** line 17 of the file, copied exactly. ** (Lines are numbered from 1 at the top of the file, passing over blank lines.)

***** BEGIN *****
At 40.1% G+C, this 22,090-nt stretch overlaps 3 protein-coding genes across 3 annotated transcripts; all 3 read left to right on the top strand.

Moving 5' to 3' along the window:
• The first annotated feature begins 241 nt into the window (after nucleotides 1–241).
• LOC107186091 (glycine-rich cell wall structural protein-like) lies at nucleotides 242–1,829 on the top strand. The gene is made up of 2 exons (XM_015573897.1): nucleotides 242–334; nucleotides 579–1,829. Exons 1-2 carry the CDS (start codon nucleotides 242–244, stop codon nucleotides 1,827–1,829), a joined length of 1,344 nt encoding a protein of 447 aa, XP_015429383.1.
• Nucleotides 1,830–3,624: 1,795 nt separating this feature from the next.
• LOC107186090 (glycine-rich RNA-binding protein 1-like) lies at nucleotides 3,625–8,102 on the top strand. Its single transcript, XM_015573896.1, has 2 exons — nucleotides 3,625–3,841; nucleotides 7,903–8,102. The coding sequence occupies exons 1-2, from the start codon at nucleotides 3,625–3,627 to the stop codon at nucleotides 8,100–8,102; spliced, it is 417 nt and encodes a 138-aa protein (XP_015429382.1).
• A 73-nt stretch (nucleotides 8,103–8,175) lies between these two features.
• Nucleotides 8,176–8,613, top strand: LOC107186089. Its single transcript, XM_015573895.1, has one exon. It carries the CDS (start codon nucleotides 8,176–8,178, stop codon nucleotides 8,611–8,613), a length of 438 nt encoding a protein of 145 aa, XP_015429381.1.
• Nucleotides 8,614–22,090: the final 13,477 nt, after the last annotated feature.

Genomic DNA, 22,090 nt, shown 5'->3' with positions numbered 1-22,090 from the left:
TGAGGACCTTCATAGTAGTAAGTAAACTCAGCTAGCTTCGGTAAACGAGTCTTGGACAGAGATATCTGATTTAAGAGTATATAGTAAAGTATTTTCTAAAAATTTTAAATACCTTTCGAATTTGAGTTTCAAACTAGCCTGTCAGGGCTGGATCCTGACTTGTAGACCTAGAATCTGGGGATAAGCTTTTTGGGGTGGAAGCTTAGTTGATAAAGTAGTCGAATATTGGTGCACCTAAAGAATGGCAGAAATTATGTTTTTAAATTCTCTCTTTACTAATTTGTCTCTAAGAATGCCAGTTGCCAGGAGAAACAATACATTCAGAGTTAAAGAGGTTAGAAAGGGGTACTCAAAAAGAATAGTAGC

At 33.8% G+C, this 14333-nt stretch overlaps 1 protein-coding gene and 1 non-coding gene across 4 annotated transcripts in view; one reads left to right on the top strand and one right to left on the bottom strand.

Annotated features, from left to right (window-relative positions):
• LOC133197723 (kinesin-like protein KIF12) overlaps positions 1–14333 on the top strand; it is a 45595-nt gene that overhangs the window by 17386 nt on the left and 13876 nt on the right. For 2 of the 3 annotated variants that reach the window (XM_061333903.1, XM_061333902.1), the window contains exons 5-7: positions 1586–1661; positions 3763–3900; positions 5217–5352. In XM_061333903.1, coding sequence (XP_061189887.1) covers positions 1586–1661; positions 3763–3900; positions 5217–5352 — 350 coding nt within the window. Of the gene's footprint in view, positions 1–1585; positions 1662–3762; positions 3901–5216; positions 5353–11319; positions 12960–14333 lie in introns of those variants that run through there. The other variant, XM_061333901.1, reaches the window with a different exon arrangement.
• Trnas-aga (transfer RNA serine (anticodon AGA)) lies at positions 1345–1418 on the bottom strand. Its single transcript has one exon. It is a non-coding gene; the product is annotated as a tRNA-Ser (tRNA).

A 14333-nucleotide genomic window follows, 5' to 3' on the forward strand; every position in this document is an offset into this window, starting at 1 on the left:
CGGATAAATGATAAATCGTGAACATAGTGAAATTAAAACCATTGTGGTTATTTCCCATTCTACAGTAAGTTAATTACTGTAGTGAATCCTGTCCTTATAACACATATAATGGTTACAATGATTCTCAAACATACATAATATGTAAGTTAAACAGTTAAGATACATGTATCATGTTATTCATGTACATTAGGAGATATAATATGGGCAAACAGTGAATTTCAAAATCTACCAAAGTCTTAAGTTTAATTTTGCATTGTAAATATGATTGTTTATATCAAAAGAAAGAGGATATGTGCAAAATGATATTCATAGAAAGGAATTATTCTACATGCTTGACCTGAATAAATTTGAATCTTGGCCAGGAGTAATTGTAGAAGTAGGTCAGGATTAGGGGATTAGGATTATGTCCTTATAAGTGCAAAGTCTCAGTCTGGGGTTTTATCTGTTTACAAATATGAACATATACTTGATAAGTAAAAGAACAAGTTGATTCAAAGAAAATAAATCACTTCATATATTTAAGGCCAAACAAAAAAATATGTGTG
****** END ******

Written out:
CGGATAAATGATAAATCGTGAACATAGTGAAATTAAAACCATTGTGGTTATTTCCCATTCTACAGTAAGTTAATTACTGTAGTGAATCCTGTCCTTATAACACATATAATGGTTACAATGATTCTCAAACATACATAATATGTAAGTTAAACAGTTAAGATACATGTATCATGTTATTCATGTACATTAGGAGATATAATATGGGCAAACAGTGAATTTCAAAATCTACCAAAGTCTTAAGTTTAATTTTGCATTGTAAATATGATTGTTTATATCAAAAGAAAGAGGATATGTGCAAAATGATATTCATAGAAAGGAATTATTCTACATGCTTGACCTGAATAAATTTGAATCTTGGCCAGGAGTAATTGTAGAAGTAGGTCAGGATTAGGGGATTAGGATTATGTCCTTATAAGTGCAAAGTCTCAGTCTGGGGTTTTATCTGTTTACAAATATGAACATATACTTGATAAGTAAAAGAACAAGTTGATTCAAAGAAAATAAATCACTTCATATATTTAAGGCCAAACAAAAAAATATGTGTG